This is What Causes Your DualSense Drift

For anyone lucky enough to own a PlayStation 5, there’s some problematic news you may want to know about;

Your brand-new DualSense Controller is fundamentally flawed by design.

Okay, that may sound a bit extreme. But, it is liable to controller drift. You’re not alone; it’s an issue that also affects the Dual Shock 4, Xbox One, and One Elite controller range.

A recent iFixit investigation found that the DualSense uses components that, “could easily exceed their operating life in just over 400 hours of game time”.

The DualSense’s thumb-sticks wear on the potentiometers (see image below)

As iFixit notes;

“The potentiometers in the DualSense joysticks work like that, except instead of moving back and forth in a straight line, the wiper races around a semicircular track made of the printed carbon film. When you move the joystick with your thumb, it rotates two little shafts, one connected to each wiper. The wipers translate their positions into voltage values, which the controller reads to determine the joystick’s position and movement”.

As to how and why drift occurs, there are four potential reasons;

  1. Sensor wear: “the wiper scrubbing back-and-forth against the resistive pad creates imperfections, altering the voltage readings across the terminal” – iFixit
  2. Spring fatigue: “In order to work, [the resistors] have to measure joystick movements from a consistent, neutral starting point. As you move your joystick around, the spring-loaded self-centring mechanism can stretch slightly, creating a new ‘neutral’ point” – iFixit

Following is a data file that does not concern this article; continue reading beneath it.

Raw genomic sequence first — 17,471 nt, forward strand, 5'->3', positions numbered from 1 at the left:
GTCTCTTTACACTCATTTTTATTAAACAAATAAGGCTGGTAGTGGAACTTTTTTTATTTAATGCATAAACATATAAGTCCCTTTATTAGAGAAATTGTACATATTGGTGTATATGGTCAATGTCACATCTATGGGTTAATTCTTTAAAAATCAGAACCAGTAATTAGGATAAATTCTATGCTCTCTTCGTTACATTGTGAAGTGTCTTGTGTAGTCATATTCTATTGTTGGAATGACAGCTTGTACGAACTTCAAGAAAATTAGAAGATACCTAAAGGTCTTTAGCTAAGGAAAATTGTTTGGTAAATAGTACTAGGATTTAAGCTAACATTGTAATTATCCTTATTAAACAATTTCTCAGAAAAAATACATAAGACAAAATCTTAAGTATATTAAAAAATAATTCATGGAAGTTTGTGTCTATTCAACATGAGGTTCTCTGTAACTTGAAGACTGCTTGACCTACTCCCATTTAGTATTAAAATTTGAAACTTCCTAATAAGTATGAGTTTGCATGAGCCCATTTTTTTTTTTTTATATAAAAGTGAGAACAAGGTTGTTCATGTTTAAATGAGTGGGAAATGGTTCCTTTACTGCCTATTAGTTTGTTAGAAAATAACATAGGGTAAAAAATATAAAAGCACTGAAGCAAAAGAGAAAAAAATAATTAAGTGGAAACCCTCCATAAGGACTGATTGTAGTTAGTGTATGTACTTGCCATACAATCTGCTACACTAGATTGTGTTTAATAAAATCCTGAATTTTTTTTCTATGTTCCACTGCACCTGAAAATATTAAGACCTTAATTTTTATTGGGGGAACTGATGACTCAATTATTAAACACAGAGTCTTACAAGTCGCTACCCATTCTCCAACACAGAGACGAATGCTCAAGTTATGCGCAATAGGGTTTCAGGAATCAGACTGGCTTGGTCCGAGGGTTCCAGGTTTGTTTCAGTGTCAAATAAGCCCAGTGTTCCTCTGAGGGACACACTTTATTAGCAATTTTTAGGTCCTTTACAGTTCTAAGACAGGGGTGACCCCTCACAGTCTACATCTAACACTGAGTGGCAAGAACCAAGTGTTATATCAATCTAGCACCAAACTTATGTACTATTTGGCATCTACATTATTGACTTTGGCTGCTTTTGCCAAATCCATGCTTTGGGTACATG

3. Material stretching: “That’s not to say that plastic stretching throughout the joystick isn’t a factor. You are, after all, constantly pushing joysticks against their limits, sometimes quite hard” – iFixit
  4. Grime, dust, moisture, and other gunk (contamination): “the constant plastic-on-plastic grind [of gaming] creates plastic dust that can accumulate inside the joystick mechanism. Most modern controllers use self-lubricating plastics for smoother action. Self-lubricating ultimately means self-degrading; they work in part by sacrificing minute amounts of their own material” – iFixit 

There’s More Going On Than Meets the Eye

So, that’s a number of potential causes, but what about fixes? Well, the DualSense’s joystick modules are soldered onto the main controller board at 16 soldering points each. So, you could do a spot of professional-grade reverse-soldering, or take to YouTube for a number of different methods. iFixit offers some alternatives, such as;

“You could, for example, pry off the housings of the potentiometers and either clean or replace the rotating wiper. Or you might try carefully cleaning both the wiper and its graphite track. Some folks have tried physically twisting the potentiometer hardware ever so slightly in order to offset slightly incorrect position readings”.

The long-and-short of it is that, iFixit guesstimates, that the DualSense should last around 417 hours of playtime. It’s obviously not ideal when you consider that most people will expect to have their console for a sizeable length of time longer than 17 days. At least we have some sort of idea as to why this phenomenon occurs. Now, if only Sony, Microsoft, and Nintendo could maybe, make sure it doesn’t?

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